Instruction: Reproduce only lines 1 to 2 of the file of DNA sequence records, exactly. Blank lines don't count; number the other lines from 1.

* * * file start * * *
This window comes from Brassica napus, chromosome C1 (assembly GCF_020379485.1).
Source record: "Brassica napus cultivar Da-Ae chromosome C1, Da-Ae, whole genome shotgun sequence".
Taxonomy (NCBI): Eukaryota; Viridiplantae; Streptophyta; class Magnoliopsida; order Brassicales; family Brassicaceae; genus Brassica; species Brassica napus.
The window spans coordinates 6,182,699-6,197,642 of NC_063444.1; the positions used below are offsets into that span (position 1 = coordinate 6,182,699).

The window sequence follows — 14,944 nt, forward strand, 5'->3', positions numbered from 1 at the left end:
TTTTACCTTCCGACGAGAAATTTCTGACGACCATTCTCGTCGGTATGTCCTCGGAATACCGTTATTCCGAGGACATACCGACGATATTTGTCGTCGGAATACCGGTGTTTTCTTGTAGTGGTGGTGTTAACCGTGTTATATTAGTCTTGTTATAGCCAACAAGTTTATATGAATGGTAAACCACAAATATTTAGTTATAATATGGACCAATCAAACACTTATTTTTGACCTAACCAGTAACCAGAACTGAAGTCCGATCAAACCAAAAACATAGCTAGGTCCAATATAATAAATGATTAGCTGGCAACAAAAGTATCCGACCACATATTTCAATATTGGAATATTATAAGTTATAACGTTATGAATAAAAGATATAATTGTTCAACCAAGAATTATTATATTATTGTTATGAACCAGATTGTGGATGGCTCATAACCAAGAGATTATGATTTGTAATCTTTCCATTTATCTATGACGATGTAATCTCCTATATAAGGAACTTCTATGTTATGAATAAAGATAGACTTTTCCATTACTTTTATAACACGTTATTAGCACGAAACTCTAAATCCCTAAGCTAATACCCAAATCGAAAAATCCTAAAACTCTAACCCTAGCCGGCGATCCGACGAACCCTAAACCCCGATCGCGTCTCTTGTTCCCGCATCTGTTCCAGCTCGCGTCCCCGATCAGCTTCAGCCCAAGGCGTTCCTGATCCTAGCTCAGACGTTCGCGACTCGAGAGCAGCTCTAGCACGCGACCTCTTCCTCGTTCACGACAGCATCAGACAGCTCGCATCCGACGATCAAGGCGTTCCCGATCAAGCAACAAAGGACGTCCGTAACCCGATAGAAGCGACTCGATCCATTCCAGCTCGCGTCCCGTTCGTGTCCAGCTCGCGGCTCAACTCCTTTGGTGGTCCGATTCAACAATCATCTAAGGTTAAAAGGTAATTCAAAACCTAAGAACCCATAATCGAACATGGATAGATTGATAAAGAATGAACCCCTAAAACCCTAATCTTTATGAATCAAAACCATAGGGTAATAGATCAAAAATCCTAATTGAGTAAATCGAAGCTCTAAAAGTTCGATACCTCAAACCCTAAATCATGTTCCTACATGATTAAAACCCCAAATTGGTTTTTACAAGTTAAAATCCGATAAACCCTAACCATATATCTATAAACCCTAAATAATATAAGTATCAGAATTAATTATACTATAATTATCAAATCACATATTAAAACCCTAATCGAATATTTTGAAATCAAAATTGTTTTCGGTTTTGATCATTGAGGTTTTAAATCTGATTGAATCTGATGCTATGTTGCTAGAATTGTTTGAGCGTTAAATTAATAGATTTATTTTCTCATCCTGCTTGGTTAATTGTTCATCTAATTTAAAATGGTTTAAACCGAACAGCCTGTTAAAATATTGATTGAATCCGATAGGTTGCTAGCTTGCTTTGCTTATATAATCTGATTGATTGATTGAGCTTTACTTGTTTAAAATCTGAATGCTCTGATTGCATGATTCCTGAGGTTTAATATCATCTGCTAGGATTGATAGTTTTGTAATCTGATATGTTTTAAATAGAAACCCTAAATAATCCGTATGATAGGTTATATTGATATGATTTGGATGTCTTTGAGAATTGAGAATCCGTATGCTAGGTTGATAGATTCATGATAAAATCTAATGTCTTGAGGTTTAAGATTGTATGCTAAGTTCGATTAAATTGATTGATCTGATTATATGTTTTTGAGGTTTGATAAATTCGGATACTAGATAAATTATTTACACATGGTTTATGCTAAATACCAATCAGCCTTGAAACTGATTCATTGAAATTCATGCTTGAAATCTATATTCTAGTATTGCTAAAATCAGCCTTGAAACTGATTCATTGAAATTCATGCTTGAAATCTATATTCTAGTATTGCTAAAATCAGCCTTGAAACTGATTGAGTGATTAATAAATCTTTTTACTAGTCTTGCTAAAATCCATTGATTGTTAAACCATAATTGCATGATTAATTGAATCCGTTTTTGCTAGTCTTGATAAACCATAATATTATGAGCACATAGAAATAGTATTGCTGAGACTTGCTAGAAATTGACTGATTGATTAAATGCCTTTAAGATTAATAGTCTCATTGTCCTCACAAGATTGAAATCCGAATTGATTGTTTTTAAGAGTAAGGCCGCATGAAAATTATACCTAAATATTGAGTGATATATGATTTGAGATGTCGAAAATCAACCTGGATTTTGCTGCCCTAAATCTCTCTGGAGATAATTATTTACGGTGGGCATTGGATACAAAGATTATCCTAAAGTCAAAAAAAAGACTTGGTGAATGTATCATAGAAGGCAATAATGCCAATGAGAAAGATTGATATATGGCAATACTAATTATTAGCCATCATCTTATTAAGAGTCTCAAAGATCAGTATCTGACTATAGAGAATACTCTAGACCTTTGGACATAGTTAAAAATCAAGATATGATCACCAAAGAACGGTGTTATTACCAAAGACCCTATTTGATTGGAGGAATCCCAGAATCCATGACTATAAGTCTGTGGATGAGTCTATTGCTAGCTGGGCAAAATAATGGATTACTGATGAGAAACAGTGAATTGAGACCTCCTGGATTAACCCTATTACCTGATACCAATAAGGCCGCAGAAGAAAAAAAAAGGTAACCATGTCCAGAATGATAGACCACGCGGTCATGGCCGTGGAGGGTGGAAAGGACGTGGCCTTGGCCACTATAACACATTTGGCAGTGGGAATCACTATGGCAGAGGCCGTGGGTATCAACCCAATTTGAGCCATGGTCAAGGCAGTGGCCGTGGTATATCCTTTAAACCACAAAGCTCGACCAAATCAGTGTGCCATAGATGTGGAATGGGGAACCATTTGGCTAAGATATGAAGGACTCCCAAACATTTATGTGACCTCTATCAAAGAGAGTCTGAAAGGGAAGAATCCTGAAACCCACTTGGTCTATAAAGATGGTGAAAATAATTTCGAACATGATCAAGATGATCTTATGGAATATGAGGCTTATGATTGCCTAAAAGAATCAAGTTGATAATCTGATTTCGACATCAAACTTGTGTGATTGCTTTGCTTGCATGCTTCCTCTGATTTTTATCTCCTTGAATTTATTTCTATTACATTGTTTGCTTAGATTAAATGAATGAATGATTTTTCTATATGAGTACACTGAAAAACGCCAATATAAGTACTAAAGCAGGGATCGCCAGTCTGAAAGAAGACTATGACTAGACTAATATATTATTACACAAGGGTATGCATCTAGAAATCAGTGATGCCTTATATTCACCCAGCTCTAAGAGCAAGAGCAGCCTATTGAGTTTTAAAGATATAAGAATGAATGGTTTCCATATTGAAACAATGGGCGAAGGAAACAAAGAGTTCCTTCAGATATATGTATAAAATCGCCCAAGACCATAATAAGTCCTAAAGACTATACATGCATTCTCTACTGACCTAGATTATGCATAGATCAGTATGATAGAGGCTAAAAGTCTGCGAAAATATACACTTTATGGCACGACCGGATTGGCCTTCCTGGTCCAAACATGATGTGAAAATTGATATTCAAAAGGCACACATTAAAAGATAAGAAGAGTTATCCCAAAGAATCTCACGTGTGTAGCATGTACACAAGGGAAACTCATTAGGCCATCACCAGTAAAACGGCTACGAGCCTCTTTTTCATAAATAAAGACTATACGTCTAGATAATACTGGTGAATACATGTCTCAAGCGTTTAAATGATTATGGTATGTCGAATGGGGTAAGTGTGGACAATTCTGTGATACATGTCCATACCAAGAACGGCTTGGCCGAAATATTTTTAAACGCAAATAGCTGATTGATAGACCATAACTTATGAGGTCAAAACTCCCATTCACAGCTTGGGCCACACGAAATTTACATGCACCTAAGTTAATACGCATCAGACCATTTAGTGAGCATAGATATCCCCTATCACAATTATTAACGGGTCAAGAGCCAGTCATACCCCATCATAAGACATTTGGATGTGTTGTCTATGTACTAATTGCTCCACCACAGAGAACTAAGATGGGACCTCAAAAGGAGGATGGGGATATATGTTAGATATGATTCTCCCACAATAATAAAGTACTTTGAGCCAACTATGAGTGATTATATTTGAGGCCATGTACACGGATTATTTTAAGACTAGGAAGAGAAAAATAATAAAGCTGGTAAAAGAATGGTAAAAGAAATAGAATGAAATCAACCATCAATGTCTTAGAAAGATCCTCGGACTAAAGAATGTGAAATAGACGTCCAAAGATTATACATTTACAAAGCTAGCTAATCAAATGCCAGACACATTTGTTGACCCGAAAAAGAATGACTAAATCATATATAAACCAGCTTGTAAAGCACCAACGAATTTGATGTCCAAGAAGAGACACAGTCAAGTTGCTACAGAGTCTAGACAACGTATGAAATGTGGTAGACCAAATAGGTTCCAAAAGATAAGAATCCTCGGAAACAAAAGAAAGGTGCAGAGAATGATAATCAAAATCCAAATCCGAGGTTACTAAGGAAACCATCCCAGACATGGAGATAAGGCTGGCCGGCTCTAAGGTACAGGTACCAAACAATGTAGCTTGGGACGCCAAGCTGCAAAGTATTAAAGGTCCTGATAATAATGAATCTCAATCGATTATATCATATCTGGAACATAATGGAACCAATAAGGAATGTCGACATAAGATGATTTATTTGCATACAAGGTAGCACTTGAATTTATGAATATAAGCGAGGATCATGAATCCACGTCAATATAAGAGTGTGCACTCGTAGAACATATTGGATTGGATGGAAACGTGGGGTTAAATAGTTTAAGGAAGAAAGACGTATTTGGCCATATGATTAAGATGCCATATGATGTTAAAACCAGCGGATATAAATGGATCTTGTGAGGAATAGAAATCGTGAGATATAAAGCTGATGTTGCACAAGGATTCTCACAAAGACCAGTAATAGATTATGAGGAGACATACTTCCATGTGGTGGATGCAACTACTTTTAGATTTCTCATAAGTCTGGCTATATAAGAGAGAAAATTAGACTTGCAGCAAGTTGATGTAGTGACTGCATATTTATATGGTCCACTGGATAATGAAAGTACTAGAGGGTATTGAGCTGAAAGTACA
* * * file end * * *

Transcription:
This window comes from Brassica napus, chromosome C1 (assembly GCF_020379485.1).
Source record: "Brassica napus cultivar Da-Ae chromosome C1, Da-Ae, whole genome shotgun sequence".